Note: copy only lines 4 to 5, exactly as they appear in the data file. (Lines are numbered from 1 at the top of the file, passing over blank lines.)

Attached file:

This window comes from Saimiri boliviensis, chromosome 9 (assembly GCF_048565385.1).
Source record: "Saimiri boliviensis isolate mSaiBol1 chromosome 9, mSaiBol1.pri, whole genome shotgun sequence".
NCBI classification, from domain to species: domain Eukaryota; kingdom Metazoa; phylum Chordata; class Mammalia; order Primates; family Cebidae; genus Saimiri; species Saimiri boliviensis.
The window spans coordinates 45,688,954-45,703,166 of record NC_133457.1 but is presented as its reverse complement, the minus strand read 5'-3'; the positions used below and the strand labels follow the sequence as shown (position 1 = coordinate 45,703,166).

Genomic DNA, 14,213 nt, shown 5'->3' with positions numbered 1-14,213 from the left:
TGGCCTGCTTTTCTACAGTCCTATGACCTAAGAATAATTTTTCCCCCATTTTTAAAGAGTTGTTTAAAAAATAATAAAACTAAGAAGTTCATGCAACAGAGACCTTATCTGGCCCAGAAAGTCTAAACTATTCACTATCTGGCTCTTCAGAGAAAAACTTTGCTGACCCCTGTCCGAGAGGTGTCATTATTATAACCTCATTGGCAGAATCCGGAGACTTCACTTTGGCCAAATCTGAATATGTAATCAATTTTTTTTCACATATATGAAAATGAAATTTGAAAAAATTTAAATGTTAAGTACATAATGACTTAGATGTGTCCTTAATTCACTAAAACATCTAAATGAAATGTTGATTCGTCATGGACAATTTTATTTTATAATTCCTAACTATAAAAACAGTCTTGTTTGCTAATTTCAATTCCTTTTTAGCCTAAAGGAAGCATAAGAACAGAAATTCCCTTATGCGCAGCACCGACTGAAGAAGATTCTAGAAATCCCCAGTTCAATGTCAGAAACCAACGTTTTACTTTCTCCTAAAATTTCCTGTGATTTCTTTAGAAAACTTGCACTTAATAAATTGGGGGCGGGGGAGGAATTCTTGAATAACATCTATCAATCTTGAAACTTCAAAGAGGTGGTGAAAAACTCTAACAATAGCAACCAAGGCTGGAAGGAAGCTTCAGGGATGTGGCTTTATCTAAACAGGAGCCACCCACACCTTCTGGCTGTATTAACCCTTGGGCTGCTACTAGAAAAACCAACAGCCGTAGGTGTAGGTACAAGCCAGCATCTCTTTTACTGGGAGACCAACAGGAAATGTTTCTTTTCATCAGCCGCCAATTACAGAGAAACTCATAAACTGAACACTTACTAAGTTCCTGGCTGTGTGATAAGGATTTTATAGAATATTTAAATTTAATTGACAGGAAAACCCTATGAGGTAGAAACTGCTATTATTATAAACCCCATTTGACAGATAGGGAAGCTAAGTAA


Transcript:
The window spans coordinates 45,688,954-45,703,166 of record NC_133457.1 but is presented as its reverse complement, the minus strand read 5'-3'; the positions used below and the strand labels follow the sequence as shown (position 1 = coordinate 45,703,166).

Genomic DNA, 14,213 nt, shown 5'->3' with positions numbered 1-14,213 from the left: